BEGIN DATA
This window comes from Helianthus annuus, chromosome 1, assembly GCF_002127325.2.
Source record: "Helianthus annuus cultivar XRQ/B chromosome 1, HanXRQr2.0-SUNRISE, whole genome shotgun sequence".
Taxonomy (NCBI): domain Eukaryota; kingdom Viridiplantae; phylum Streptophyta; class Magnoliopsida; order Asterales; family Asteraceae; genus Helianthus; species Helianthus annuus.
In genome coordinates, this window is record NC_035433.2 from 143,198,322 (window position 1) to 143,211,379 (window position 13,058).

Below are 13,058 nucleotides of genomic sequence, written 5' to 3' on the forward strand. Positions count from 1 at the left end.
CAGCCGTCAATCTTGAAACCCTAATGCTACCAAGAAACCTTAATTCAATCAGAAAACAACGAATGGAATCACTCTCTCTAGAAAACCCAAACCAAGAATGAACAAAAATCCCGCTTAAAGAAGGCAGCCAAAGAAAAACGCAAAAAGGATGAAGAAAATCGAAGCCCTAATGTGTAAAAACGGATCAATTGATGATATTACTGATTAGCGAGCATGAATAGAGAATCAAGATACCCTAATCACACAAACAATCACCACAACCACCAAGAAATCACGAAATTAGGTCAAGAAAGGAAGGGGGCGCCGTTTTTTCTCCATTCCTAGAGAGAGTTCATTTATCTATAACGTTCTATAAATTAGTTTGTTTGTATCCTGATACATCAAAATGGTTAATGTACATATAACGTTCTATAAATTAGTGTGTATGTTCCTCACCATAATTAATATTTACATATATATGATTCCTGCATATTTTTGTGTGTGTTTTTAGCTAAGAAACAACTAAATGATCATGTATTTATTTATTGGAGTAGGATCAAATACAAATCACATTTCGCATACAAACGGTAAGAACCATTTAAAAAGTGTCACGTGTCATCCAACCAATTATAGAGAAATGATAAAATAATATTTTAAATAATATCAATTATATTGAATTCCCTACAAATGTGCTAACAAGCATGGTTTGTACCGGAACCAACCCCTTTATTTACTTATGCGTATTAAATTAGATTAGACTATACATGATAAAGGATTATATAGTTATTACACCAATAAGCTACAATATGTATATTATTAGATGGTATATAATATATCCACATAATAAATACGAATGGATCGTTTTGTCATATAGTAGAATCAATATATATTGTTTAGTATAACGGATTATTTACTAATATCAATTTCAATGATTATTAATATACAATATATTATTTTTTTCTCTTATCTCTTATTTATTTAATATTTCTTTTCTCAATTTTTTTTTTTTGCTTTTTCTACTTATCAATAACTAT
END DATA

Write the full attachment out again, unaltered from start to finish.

This window comes from Helianthus annuus, chromosome 1, assembly GCF_002127325.2.
Source record: "Helianthus annuus cultivar XRQ/B chromosome 1, HanXRQr2.0-SUNRISE, whole genome shotgun sequence".
Taxonomy (NCBI): domain Eukaryota; kingdom Viridiplantae; phylum Streptophyta; class Magnoliopsida; order Asterales; family Asteraceae; genus Helianthus; species Helianthus annuus.
In genome coordinates, this window is record NC_035433.2 from 143,198,322 (window position 1) to 143,211,379 (window position 13,058).

Below are 13,058 nucleotides of genomic sequence, written 5' to 3' on the forward strand. Positions count from 1 at the left end.
CAGCCGTCAATCTTGAAACCCTAATGCTACCAAGAAACCTTAATTCAATCAGAAAACAACGAATGGAATCACTCTCTCTAGAAAACCCAAACCAAGAATGAACAAAAATCCCGCTTAAAGAAGGCAGCCAAAGAAAAACGCAAAAAGGATGAAGAAAATCGAAGCCCTAATGTGTAAAAACGGATCAATTGATGATATTACTGATTAGCGAGCATGAATAGAGAATCAAGATACCCTAATCACACAAACAATCACCACAACCACCAAGAAATCACGAAATTAGGTCAAGAAAGGAAGGGGGCGCCGTTTTTTCTCCATTCCTAGAGAGAGTTCATTTATCTATAACGTTCTATAAATTAGTTTGTTTGTATCCTGATACATCAAAATGGTTAATGTACATATAACGTTCTATAAATTAGTGTGTATGTTCCTCACCATAATTAATATTTACATATATATGATTCCTGCATATTTTTGTGTGTGTTTTTAGCTAAGAAACAACTAAATGATCATGTATTTATTTATTGGAGTAGGATCAAATACAAATCACATTTCGCATACAAACGGTAAGAACCATTTAAAAAGTGTCACGTGTCATCCAACCAATTATAGAGAAATGATAAAATAATATTTTAAATAATATCAATTATATTGAATTCCCTACAAATGTGCTAACAAGCATGGTTTGTACCGGAACCAACCCCTTTATTTACTTATGCGTATTAAATTAGATTAGACTATACATGATAAAGGATTATATAGTTATTACACCAATAAGCTACAATATGTATATTATTAGATGGTATATAATATATCCACATAATAAATACGAATGGATCGTTTTGTCATATAGTAGAATCAATATATATTGTTTAGTATAACGGATTATTTACTAATATCAATTTCAATGATTATTAATATACAATATATTATTTTTTTCTCTTATCTCTTATTTATTTAATATTTCTTTTCTCAATTTTTTTTTTTTGCTTTTTCTACTTATCAATAACTAT